This is great news for those currently using Tomcat 4 who wish to upgrade to Tomcat 5 -- you probably don't need to modify your web applications. Keep in mind, though, that your server.xml config file isn't part of your web application; it's a Tomcat-specific file, and as such may need some modifications to upgrade it for use with Tomcat 5. Since the syntax of Tomcat 4's server.xml file is almost the same as that of Tomcat 5's server.xml file, this shouldn't be difficult. I recommend that you start fresh with a Tomcat 5 server.xml file and migrate only the XML elements that you added to Tomcat 4's server.xml file. One way to see what you modified is to diff your modified Tomcat 4 server.xml file against the untouched distribution version. When you add those XML elements, look at the Tomcat 5 Configuration Reference pages and verify that each element's attribute exists for Tomcat 5. This is especially important for the <Connector> and <Context> elements, since they have each been modified in Tomcat 5.

The deepest impact that the Servlet 2.4 specification has on Tomcat 5 is the integration of XML Schema. In previous versions of the servlet specification, the deployment descriptors for servlet web applications were defined and validated using an XML DTD. This worked fine, but as it turned out, DTDs aren't quite modular or flexible enough for other technologies to be able to leverage servlet web apps as a framework. To achieve this level of flexibility and modularity, those involved in revising the Servlet 2.4 Specification and other J2EE 1.4 specifications decided to base the deployment descriptor definition and validation on the newer XML Schema, while maintaining backwards-compatibility with the older servlet 2.3 (and lower) DTDs.

The remaining changes to the Servlet API have been small, amounting to clarifications, bug fixes, and omission fixes. This is good news because it shows that the Servlet API is mature. Tomcat 5 fully implements all these new API changes and additions.

The JavaServer Pages 2.0 Specification

This new version of JSP is quite a bit larger due to its many new features, but aims to be backward-compatible with JSP 1.2. The most important addition to JSP 2.0 is the inclusion of the JavaServer Pages Expression Language (EL). Since EL is now part of the JSP container, EL became more useful because it can be used even in the middle of template text as opposed to just within certain custom tags. For Tomcat developers, the main thing to keep in mind with this new addition is that EL is now also part of Tomcat 5, which makes version 5 more featureful and easier to use than Tomcat 4 for developing detailed web applications.

Another new feature that JSP 2.0 includes is "tag files", which are JSP tags that are implemented as JSP fragment files and contain JSP content. Tag files make it easy to develop such things as modular page components, including XML content, which can be included in JSP pages. It's a feature, therefore, that's available only in Tomcat 5, offering web app developers something that Tomcat 4 does not offer.

Also included in JSP 2.0 are improvements to the handling of XML content, which allow developers to write their dynamic XML content as JSP content. The specification has numerous clarifications since version 1.2, and the file extensions .jspx and .tagx have been added. This feature isn't exclusive to Tomcat 5--other servlet container implementations are free to implement JSP 2.0--but this is a feature that Tomcat 4 does not have because it only implements JSP 1.2.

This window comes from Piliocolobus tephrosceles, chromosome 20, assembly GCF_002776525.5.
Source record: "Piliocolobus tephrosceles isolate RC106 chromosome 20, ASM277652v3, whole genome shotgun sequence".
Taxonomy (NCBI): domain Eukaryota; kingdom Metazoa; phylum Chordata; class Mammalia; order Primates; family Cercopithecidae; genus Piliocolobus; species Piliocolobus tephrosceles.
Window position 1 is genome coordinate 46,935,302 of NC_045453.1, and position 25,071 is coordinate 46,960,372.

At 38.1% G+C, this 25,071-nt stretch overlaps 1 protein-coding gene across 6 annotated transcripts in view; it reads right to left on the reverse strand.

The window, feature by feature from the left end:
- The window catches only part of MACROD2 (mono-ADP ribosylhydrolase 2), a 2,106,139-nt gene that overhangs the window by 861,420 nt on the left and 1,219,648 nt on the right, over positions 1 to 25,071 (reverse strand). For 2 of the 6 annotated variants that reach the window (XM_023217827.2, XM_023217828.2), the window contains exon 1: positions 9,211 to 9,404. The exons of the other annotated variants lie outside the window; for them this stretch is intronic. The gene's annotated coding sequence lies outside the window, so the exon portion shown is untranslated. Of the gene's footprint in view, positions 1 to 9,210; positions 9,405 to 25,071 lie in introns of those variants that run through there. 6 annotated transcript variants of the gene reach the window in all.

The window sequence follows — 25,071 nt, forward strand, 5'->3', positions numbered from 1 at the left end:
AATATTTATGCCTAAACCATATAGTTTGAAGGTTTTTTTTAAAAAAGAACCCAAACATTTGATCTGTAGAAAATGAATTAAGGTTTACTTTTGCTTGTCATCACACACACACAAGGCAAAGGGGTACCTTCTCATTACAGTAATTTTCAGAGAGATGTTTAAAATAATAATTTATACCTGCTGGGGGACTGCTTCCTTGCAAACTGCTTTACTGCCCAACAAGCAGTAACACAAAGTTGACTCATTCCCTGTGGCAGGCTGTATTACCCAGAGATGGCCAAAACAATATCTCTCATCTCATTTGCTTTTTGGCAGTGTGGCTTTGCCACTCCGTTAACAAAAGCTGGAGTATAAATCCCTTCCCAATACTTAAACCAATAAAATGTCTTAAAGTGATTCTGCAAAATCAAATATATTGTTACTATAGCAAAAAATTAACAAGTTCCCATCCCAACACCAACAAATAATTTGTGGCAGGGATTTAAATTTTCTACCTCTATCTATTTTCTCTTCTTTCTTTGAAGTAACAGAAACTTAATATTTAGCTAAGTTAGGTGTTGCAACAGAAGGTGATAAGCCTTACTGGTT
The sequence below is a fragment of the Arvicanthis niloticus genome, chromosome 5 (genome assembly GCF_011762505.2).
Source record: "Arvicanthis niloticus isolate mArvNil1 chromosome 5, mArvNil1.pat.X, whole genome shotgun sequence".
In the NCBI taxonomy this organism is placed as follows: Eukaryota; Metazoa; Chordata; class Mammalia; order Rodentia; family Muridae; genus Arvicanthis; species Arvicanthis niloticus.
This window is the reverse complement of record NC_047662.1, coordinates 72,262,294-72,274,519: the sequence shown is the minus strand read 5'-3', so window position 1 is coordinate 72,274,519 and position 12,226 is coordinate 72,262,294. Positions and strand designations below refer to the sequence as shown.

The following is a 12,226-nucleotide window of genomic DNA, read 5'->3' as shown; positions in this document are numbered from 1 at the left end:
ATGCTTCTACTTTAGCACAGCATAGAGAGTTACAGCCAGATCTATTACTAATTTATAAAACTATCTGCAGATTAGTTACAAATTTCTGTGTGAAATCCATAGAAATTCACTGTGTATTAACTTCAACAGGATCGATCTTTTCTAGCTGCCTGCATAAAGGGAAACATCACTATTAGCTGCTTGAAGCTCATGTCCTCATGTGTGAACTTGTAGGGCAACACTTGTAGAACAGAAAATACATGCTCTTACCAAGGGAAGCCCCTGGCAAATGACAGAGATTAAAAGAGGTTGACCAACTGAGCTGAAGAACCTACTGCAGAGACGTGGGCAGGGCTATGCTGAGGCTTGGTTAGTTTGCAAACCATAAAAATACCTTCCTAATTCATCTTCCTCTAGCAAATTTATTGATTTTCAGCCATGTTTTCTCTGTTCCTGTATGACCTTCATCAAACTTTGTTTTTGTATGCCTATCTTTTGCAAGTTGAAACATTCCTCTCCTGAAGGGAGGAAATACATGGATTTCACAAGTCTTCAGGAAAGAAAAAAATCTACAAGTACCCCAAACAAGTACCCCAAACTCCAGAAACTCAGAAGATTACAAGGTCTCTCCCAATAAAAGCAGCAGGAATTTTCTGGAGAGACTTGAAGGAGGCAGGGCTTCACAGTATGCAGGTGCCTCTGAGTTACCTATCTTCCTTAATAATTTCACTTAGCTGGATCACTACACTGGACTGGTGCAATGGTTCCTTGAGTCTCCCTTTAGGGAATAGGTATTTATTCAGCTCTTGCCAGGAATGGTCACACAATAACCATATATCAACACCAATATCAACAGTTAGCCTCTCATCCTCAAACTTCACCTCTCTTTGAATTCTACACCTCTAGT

Tomcat 5.0 Features

Now it's time to get to Tomcat 5's major new features.

Performance Refactoring to Reduce Garbage Creation

The first enhancement to look at is Tomcat 5.0's memory-profiling tools. Tomcat 5 has been carefully optimized so that it produces less object garbage for the Java VM's garbage collector to have to clean up.

A typical problem with busy Java servers is that the server software constantly instantiates new objects, and when they're not needed anymore (typically, when a request ends), the objects are not reused but instead thrown out as garbage. The garbage collector must then find and reap all such objects to reclaim the memory they occupy. This takes time and CPU cycles to do, and in the meantime the whole JVM may be paused so that the garbage collector can finish its work. This means the requests currently in process must simply wait until the garbage collector is done, which makes the whole server slow down a little. Usually, this isn't a big problem because the garbage collector is pretty efficient at collecting garbage objects. But in some cases there is so much garbage being produced that it can't keep up, and eventually the amount of free memory gets low because there is a backlog of garbage objects using lots of memory. Or sometimes a web app creates very large objects that take the garbage collector longer to finalize and destroy, so the amount of free memory is lost in large chunks but isn't being replenished quite as fast.

Tomcat 5.0 has had many garbage creation (read performance enhancement) changes since Tomcat 4.1. Tomcat 5.0's single most important garbage-creation refactoring was the new request URI mapper. After some optimization profiling, Tomcat 4.1's request pipeline was found to create excess garbage while mapping a Connector's requests to the proper Container. For Tomcat 5, a whole new mapper was implemented that generates little or no garbage (lots of object recycling is going on in there), and thus Tomcat 5.0's request pipeline performs noticeably better than that of Tomcat 4.1. This also lowers the overall memory usage compared to Tomcat 4.1, which helps to prevent OutOfMemoryExceptions in the web apps it runs, and helps Tomcat 5 to scale higher vertically (i.e. higher scalability on a single machine).